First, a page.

Dr. Gray and her collaborators were the first to publish 3D Printer models involving mathematics on our campus, and perhaps the entire CSU. 

3D Printer Complement & Hoof 
3D Printer Hoof Halfcylinder 
Also see < http://curvebank.calstatela.edu/method/method.htm > and < http://curvebank.calstatela.edu/supercurve/supercurve.htm >.
 Dr. Gray and her team were the first group on our campus to submit a Wikipedia entry on mathematics. This is also a first for the College of Natural and Social Sciences (NSS) < https://en.wikipedia.org/wiki/Superparabola >.
 Dr. Gray and her collaborators have been featured on the American Mathematical Society’s Facebook page.< https://www.facebook.com/amermathsoc >(9/23/2015).
 After an extensive search of the literature, Dr. Gray and her collaborators were among the first to identify a unique mathematical curve. This, in itself, is another first for the CSU.

See < http://curvebank.calstatela.edu/supercurve/supercurve.htm >.
Henry Acevedo, Gustavo Gordillo, Dr. Gray, Alexander Morales, and Flavio Argueta; Spring, 2016. 
 After an extensive search of the literature, Dr. Gray and her collaborators were among the first to identify a unique mathematical curve. This, in itself, is another first for the CSU.
See < http://curvebank.calstatela.edu/method/method.htm > > and < http://curvebank.calstatela.edu/supercurve/supercurve.htm >.
PUBLICATIONS AND PRESENTATIONS
Only the favorites
< http://curvebank.calstatela.edu/volbox2/volbox2.htm > 

2015 
Shirley B. Gray, Daniel Ye Ding, Gustavo Gordillo, Samuel Landsberger, and Cye Waldman. The Method of Archimedes: Propositions 13 and 14, Notices of the American Mathematical Society, Volume 62, Number 9, October 2015. 
2013  Forsén, Sture, Harry B. Gray, L. K. Olof Lindgren and Shirley B. Gray. &ldHome Page 
2012  Gray, Shirley B. and Rice, Zebanya. “The Mayan Number System and Calendar: December 21, 2012: A Date of Opportunity” Mathematics Teacher [cover] 106(5), December, 2012January, 2013, 338344. 
2011  
2010  http://curvebank.calstatela.edu/harriot/harriot.htm http://curvebank.calstatela.edu/swan/swan.htm 
2009

Gray, Shirley B., "BSHM detective story continued" BSHM Bulletin, 24 (3), 2009.
, , Science and Culture Review, 6 (3), 2009. 
2008 
Gray, Shirley B., "A Centennial Celebration of Two Great Scholars," Notices of the American Mathematical Society, 55 (7), August, 2008, pp. 776783. 
2006 
“Bent into Shape”, NETwatch (M. Leslie, ed.); Science, 2006, 314, 571. [(October 27, 2006)] “A Renie for the Brachistochrone, Short Takes (F. Gouvêa, ed.); Focus, 2006, 26(5), 21. Gray, Shirley B. and Gordillo, Gustavo. “The Brachistochrone: For the ‘shrewdest mathematicians of all the world’ “ CMC ComMuniCator. 30(3) 34 – 36, March, 2006. Gray, Mary and Gray, Shirley B. “Calculus: A Play in London” math HORIZONS, Mathematical Association of America. February, 2006. Gray, Shirley B., “A Multiplicity of Multiplications.” College Mathematics Journal, 37, Spring, 2006.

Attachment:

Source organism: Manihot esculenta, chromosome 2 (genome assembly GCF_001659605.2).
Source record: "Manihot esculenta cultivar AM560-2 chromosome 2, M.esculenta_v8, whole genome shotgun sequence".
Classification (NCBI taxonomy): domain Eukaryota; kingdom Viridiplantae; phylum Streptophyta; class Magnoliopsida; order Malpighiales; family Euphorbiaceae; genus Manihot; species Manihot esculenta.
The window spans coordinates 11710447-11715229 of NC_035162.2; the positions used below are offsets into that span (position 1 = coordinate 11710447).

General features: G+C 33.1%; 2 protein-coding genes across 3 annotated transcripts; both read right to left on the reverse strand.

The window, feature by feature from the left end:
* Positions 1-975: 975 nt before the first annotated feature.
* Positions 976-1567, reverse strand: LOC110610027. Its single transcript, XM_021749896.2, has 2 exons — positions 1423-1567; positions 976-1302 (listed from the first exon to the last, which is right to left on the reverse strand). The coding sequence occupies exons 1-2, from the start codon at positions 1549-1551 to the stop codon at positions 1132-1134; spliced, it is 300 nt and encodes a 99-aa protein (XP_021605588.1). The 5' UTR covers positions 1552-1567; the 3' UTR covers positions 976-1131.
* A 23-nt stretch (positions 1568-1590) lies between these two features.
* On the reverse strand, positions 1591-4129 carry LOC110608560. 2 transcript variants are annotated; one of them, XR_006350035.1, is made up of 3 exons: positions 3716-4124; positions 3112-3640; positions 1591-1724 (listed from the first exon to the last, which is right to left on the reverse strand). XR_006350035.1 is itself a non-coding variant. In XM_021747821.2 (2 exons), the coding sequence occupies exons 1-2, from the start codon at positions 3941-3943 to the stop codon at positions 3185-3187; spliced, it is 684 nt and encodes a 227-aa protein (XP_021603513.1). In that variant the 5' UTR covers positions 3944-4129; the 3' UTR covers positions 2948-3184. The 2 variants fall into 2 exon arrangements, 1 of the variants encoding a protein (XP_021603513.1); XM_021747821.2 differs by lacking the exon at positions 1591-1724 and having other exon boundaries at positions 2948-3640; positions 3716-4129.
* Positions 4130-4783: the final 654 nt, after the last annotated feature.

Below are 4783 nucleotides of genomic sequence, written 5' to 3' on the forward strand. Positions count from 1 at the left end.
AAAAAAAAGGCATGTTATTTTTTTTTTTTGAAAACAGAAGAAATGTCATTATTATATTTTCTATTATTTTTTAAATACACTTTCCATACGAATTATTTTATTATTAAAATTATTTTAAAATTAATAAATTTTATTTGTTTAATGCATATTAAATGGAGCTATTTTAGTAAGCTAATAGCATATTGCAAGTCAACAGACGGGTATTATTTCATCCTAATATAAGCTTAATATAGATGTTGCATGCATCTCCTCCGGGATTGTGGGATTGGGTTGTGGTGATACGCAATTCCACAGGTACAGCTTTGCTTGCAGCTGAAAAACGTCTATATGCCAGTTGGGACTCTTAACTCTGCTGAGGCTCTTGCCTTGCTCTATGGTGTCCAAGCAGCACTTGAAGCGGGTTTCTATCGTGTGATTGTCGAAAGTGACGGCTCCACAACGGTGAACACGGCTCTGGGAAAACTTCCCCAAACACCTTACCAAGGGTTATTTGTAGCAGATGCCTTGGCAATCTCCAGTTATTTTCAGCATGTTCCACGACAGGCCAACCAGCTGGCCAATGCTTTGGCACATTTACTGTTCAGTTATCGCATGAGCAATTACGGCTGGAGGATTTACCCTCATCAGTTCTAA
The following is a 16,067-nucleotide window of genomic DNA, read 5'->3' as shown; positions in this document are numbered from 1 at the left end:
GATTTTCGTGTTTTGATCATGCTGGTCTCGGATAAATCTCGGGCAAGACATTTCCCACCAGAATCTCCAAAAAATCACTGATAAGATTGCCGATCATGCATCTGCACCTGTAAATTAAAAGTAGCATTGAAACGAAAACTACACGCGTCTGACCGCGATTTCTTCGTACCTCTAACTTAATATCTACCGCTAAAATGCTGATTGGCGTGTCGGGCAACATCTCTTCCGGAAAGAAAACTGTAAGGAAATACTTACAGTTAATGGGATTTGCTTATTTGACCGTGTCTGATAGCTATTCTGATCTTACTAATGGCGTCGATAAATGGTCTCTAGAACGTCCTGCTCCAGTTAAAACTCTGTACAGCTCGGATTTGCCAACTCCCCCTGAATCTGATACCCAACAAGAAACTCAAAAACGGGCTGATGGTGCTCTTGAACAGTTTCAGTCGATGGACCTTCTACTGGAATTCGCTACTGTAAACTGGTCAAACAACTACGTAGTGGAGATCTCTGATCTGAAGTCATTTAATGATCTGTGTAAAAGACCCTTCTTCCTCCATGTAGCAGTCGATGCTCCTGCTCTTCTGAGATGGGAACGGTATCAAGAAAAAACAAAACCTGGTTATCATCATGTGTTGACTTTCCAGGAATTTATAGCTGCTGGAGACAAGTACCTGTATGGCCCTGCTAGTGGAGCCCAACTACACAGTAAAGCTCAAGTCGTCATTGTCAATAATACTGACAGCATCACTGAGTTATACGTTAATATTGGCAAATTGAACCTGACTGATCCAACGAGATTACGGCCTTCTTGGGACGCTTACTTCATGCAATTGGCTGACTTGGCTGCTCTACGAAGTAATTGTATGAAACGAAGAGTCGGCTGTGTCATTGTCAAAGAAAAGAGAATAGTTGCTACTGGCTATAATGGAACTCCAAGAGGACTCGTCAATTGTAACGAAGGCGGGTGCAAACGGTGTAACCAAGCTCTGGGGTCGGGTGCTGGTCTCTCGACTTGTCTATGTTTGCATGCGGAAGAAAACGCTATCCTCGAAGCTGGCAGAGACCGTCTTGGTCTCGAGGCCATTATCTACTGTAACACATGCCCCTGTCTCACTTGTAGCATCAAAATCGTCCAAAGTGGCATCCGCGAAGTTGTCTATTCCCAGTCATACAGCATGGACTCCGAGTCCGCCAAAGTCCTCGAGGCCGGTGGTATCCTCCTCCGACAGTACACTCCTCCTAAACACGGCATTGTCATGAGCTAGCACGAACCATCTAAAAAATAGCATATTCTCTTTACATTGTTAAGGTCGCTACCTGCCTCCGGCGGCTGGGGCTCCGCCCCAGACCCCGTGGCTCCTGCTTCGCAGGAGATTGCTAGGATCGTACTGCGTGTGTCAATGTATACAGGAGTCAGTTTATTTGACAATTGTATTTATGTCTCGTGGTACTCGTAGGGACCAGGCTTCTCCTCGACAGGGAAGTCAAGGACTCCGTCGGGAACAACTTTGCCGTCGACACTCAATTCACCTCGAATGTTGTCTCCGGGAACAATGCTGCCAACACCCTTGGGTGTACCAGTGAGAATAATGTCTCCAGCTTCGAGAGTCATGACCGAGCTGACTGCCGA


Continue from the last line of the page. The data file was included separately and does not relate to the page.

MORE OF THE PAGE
2005  Gray, Shirley B. “National Curve Bank Project” College Board AP Central. College Board AP Calculus AB program. January, 2005. Perkins, Gay with Shirley B. Gray “Life of a 1950s Homecoming Queen,” The Western Scholar. Western Kentucky University. Spring, 2005. 
2004  Gray, Shirley B., "Hypatia", Mathematics for Students, Macmillan Reference USA. 
2003  Gray, Shirley B., "Agnesi", Mathematics for Students, Macmillan Reference USA. 
2002 
< http://curvebank.calstatela.edu > < http://curvebank.calstatela.edu/home/home.htm > The National Science Foundation and the Arnold and Mabel Beckman Foundation have supported this project. 
2001 
MAA Online Book Review, Stephen Smale: The Mathematician Who Broke the Dimension Barrier, < http://maa.org.reviews/reviews.htm >, April, 2001. 
2001  < http://instructional1.calstatela.edu/sgray/Agnesi/ > 
2001  Gray, S. I. B. and Sandifer, C. Edward, The Sumario Compendioso, Mexico City, 1556: The New World's First Mathematics Book, Mathematics Teacher, NCTM, 94 (2) 98  103. 
2000  Mathematics in the Age of Jane Austen: Essential Skills of 1800. Mathematics Teacher. NCTM, 93 (8) 670679. 
2000  CALTECH AT OXFORD, 40 YEARS ON. The American Oxonian; A Publication of the American Rhodes Scholar Foundation, LXXXVII (1) 18. 
1999  Gray, S. I. B., and Malakyan, Tagui, The Witch of Agnesi: A Lasting Contribution from the First Surviving Mathematical Work by a Woman. A commemorative on the 200th Anniversary of her death. The College Mathematics Journal,Mathematical Association of America. Cover article, 30 (4), September, 1999, 258  268. Ms. Malakyan was a student in MATH 320. 
1999  Gray, S. I. B., The Mathematics of Lewis Carroll, math HORIZONS, Mathematical Association of America. April, 1999, 18  23. 
1999  Gray, Shirley I. B., THESE RUINS ARE STILL INHABITED: Caltech at Oxford. A Tribute to Muriel and George Beadle, Update for 1998. Engineering and Science, California Institutue of Technology, LXI (4), April, 1999. 
1999  Gray, S. I. B., Heiberg and the Lost Palimpsest of Archimedes. The British Society for the History of Mathematics Newsletter, Summer, (39) 2631. 
1999  Gray, S. I. B., Mathematics Education Across the Poind in Great Britain. CMC ComMuniCator,23 (4), June, 1999, 46  47. 
1998  Gray, S.I.B., A Mathematics Treasure in California, The Mathematical Intelligencer, 20(2), 4146. 
1997  Gray, Shirley B. and Mena, Robert A. Amusements in the History of Mathematics, PRIMUS, VII(4), 317328.